Most of the group took a skiing rest day.  John and I went looking for short climbs with shorter approaches.  We ended up at Haffner Creek, where mixed climbing was supposedly invented.  An instructional group of female climbers led by Abbey Watkins was there.  We met them earlier at the hostel.  We toproped a few grade 5s that had been climbed and climbed and climbed.  Even with all the steps, it was tiring.  Shoulda taken a real rest day.  Went into Canmore to shop for food.  On the way back we were hungry and tired and I managed to exceed the speed limit enough to qualify for a $156 Canadian speeding ticket.  The cop was very polite (those Canadians ) and made me feel appreciative that he only gave me an $89 speeding ticket. 

Fri feb 24
Yuki was going to drag me up some 6s this day, but was lacking some energy, so had to back down to something easier like maybe a 5.  I was beat, after the accumulated energy expenditure and dehydration.  I slept late.  After 11 hrs in bed and 4 cups of coffee I was ready to go.  Tom & John were going to a place called Gibraltar Falls.  Supposedly a 45 minute drive, so we joined them.  We were a bit off.  After 2-2 ½ hrs in the car and one spinout on a deserted ice-covered logging road, we finally got there.  It,s a beautiful spot along the Kootenay River south of Radium.  The sun was shining and it was the warmest we had felt since arriving in Canada.  Yuki & I did the right side; I led the first (easy) pitch.  Yuki did 2 hard pitches of grade 5 then we did a flat traverse left to the anchors.  Rapped the route on fixed anchors.  Leave time for a visit to the Radium Hot Springs next time.  That night we had our end-of-trip dinner at the restaurant above the Lake Louise Inn (not to be confused with the fancyschmancy Lake Louise Hotel).  All, other than Rick who was agast that the got Chivas instead of his desired Hennesey, had a fun time.  He engaged in standard American waitress ballbusting.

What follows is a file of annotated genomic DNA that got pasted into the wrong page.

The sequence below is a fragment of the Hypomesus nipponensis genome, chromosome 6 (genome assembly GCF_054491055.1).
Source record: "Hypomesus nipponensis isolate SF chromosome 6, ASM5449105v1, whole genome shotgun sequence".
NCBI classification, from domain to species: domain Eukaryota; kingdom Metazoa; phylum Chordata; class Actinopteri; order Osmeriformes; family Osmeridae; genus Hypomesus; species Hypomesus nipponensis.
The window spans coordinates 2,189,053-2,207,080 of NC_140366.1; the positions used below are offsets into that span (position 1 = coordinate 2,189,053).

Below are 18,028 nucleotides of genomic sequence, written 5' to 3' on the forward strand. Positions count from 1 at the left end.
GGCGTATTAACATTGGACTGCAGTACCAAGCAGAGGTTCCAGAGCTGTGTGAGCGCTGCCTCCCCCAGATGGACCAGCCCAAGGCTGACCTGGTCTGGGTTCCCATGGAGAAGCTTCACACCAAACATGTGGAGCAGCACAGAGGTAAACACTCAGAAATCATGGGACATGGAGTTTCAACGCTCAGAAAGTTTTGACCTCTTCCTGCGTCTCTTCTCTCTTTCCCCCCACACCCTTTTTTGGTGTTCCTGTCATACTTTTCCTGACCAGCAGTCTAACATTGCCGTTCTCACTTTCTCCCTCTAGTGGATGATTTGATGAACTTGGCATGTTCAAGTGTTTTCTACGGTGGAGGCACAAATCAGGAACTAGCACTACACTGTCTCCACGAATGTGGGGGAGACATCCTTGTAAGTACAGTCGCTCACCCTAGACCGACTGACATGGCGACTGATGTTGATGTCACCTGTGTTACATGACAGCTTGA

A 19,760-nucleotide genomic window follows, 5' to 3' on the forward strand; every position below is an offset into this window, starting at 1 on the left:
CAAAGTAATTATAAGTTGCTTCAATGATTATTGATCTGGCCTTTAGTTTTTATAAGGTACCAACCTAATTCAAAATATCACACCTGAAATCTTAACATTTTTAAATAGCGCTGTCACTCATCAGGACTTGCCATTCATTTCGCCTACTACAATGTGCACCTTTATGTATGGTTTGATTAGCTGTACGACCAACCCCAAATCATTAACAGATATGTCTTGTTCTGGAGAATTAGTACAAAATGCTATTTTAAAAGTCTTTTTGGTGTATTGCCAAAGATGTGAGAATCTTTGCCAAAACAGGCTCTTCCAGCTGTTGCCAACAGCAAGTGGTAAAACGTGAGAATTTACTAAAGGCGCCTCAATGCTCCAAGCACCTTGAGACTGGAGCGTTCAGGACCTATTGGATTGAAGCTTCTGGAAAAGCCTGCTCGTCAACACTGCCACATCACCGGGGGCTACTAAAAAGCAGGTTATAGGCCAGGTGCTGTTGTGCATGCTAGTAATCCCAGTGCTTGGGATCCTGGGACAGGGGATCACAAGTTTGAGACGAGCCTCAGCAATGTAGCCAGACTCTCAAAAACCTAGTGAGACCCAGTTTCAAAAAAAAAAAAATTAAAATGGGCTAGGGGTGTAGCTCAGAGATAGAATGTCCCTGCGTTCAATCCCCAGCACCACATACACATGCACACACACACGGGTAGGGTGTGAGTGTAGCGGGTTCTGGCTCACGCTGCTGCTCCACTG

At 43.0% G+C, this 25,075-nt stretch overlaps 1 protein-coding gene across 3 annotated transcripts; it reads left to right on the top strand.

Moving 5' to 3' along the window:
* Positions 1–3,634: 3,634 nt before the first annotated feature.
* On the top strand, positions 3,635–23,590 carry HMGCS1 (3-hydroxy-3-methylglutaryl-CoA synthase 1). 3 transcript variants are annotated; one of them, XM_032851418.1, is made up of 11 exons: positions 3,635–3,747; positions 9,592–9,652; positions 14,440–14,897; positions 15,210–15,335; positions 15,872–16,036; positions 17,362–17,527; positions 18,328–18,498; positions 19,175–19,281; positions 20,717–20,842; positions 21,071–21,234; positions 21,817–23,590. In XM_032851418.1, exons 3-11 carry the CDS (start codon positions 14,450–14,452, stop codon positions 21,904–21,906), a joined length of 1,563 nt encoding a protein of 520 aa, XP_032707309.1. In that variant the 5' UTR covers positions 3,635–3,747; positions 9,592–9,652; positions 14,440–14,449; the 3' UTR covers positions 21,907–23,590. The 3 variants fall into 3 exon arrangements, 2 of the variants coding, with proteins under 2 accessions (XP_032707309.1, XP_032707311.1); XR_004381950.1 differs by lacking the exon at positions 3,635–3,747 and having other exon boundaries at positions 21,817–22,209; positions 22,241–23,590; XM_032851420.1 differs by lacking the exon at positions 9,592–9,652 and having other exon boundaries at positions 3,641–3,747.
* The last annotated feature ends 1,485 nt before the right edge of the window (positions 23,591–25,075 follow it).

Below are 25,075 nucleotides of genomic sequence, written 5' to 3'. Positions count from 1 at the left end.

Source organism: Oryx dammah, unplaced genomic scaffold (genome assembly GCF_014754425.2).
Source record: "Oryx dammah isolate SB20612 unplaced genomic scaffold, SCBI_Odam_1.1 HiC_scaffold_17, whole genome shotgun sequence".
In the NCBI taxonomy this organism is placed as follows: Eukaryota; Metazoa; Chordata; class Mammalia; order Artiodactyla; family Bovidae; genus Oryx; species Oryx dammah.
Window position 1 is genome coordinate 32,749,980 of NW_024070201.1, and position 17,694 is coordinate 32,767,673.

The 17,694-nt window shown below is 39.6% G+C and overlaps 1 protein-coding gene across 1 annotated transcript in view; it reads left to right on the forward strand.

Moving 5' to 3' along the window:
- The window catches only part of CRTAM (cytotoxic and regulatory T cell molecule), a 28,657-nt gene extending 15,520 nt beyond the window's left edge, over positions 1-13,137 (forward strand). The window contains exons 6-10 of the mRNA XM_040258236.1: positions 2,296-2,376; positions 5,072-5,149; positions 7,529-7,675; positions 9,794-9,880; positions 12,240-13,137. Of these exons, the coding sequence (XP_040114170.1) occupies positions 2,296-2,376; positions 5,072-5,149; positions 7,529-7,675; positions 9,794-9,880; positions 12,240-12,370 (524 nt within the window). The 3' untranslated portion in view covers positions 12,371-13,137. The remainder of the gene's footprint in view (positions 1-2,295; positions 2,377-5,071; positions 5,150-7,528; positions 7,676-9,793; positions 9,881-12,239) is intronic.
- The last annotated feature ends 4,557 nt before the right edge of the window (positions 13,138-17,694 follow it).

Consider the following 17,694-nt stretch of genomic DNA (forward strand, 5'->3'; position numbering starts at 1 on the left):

Sat feb 25
We were all pretty tired, and it was –25C or something like that.  So we took a day to sightsee, shop and eat in Banff.  After 7 straight days of climbing and 30something pitches, I was done.  Banff is quite an international place, and there,s plenty of mindless shopping to engage in everything from cheap-and-tacky to overpriced-and-gaudy.  Just what the doctor ordered.  I recommend Bruno,s Place for lunch.  John let us in on a French-Canadian  delicacy known as poutine: French fries covered in gravy and shredded cheese.  That,ll keep you warm (and fat) on those long cold northern winter nights Sun feb 26 we Flew home.
Logged